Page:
“You eat and then they stand at the door when you leave to make sure that you’re not taking an apple or an orange or a banana or anything out of the commissary with you like a snack to eat later. You can’t take anything out,” she says.
Miller says she had free time after lunch until dinner, which happened anytime between 4pm and 5:30pm. There was also another count. On the days that she didn’t have afternoon free time, Miller took a real estate class and earned a personal finance class diploma.
“After dinner, people are usually in the library, playing games. There are some different programs that go on in the chapel or in the church,” Miller said. “I used to take private Spanish lessons. There are classes that used to go on like my real estate class and my finance class. They were taught by inmates. There are many girls that need to try to get a GED.”
Miller says that by 8pm she was ready to watch TV because she’s a “huge TV freak.” She says that everyone wants to watch prison shows, and there are two TV rooms for the inmates. One plays an English-speaking channel and the other plays Spanish programming.
“I watched TV until lights out and sometimes lights out was 9/9:30. Sometimes it was 10,” Miller said. “Sometimes the guards wouldn’t care, and you could watch TV until 2 in the morning. It was up to you. And then you went to bed. I usually went to my bunk and read. I read 150 books when I was there.”
Miller pointed out the positives from her time in prison, saying that she had a great tan when she came out and was 127 pounds lighter. When it comes to the negatives, Miller called out the guards. She says they gave her a hard time because they recognized her from TV.
“They come into your room. They take your locker, and they dump everything out of it,” she said. “They take red soda pop and shake it up and spray it all over your clothes.”
“You give a person power, you give them a gun, a set of keys…they have the right to do whatever they want. Vandalizing your property, spilling drinks all over your clothing for the heck of it, knocking your belongings over, throwing them on the floor. One of the monsters said, ‘You can’t talk to me like you talk to those kids on television.’” the 53-year-old said.
In a separate interview, Miller stated that her thyroid and diabetes medications had been taken away and that she was put in solitary confinement for posting a photo of herself in the prison’s visitors’ room on her Instagram page.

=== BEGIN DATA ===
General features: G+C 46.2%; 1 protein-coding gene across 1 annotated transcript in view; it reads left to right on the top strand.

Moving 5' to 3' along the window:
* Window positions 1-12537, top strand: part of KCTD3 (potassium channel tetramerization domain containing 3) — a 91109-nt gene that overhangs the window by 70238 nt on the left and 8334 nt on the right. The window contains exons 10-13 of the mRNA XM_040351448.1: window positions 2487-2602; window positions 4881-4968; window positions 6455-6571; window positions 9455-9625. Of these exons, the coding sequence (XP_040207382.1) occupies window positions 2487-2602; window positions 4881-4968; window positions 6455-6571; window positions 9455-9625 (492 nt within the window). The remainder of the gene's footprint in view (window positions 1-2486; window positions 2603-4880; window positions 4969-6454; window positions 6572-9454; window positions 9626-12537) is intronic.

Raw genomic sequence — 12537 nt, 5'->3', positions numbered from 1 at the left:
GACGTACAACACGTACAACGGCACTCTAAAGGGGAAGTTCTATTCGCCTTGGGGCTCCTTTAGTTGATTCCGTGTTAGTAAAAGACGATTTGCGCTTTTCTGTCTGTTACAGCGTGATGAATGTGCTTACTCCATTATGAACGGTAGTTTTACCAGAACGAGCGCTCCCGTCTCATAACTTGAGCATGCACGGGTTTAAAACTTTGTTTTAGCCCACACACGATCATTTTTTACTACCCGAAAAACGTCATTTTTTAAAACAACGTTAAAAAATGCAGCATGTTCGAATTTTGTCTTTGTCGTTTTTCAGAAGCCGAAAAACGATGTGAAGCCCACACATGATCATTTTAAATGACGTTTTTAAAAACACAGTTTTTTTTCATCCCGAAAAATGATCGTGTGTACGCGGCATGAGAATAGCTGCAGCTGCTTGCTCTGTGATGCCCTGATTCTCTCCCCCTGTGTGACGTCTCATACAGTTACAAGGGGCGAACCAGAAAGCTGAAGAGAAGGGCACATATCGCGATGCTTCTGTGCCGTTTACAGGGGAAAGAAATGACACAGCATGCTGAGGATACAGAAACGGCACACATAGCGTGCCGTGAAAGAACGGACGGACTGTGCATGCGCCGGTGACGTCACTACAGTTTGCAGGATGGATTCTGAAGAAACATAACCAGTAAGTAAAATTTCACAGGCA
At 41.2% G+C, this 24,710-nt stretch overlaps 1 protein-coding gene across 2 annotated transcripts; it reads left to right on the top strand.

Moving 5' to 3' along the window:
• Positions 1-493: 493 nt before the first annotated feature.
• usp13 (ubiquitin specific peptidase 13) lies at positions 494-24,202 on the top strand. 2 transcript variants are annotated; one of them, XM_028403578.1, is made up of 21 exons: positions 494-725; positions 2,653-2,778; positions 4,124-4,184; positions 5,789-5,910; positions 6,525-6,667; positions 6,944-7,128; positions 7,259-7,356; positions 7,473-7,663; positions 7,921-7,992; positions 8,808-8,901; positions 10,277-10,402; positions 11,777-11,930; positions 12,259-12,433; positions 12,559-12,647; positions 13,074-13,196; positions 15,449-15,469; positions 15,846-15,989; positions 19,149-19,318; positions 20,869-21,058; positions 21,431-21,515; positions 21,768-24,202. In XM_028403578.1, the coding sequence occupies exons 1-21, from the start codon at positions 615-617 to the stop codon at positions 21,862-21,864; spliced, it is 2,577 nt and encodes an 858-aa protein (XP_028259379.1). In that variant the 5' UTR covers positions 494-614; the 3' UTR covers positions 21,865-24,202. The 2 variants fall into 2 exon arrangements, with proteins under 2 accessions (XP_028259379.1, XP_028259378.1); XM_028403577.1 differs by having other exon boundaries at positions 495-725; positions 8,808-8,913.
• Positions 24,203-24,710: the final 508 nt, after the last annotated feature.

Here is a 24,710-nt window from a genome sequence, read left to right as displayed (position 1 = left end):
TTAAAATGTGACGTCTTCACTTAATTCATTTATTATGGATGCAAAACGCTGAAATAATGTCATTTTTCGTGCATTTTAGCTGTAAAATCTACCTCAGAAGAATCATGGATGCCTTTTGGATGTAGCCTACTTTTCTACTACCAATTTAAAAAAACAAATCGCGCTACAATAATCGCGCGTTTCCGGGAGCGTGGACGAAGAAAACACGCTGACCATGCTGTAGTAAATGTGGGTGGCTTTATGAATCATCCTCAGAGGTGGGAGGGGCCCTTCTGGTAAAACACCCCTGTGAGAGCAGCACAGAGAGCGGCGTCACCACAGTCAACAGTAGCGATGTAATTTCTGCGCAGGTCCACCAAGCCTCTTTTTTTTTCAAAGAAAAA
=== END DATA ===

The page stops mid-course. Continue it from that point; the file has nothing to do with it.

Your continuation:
The medical reason for Miller’s release from custody was that she developed Lymphoma in her spine, a form of cancer that made her unable to walk. After emergency surgery and several rounds of chemotherapy, Miller is now cancer free. She does use a wheelchair to get around, but it hasn’t slowed her down.
After serving her sentence, Miller returned to Dance Moms for season 8 before the show was canceled. In 2020, she had plans for a new dance show on Lifetime, but the network scrapped the show after Miller was accused of racism. As a result, she apologized for her actions.
“I genuinely understand and deeply regret how my words have affected and hurt those around me in the past, particularly those in the Black community,” she wrote. “To Kamryn, Adriana, and anyone else I’ve hurt, I am truly sorry. I realize that racism can come not just from hate, but also from ignorance. No matter the cause, it is harmful, and it is my fault.”
Do you think Abby Lee Miller should have served time in prison for bankruptcy fraud? Let us know in the comments below.
Sources: Abby Lee Miller of Dance Moms Sued for Assault by Teen Student https://people.com/tv/abby-lee-miller-of-dance-moms-sued-for-assault-by-teen-student/ Abby Lee Miller's new dance show nixed by Lifetime in wake of racism accusations https://www.usatoday.com/story/entertainment/tv/2020/06/05/abby-lee-miller-new-lifetime-dance-show-nixed-wake-racism-accusations/3159393001/ Abby Lee Miller Breaks Down What A DayInside Victorville Prison Will Look Like For Lori Loughlin https://hollywoodlife.com/2020/09/25/abby-lee-miller-lori-loughlin-prison-life-daily-routine-explained/ Why Did ‘Dance Moms’ Star Abby Lee Miller Go To Prison? Everything You Need to Know https://www.womansday.com/life/entertainment/a28712751/dance-moms-abby-lee-miller-prison/ Abby Lee Miller's new dance show nixed by Lifetime in wake of racism accusations https://www.usatoday.com/story/entertainment/tv/2020/06/05/abby-lee-miller-new-lifetime-dance-show-nixed-wake-racism-accusations/3159393001/ ‘Dance Moms’: Why Was Abby Lee Miller In Prison? https://www.cheatsheet.com/entertainment/dance-moms-abby-lee-miller-prison.html/
Natalie earned her Bachelors degree in Journalism from the University of Kansas, and has worked in television and radio during her career. When she was a 19-year-old sophomore at KU, she got her first on-air job as a sports reporter for a CBS-TV affiliate. In 2013, she was sentenced to 30 years in prison for the possession and production of marijuana. She was released in 2017. We've kept her last name off of our website so that she does not experience any professional hardship for her contributions.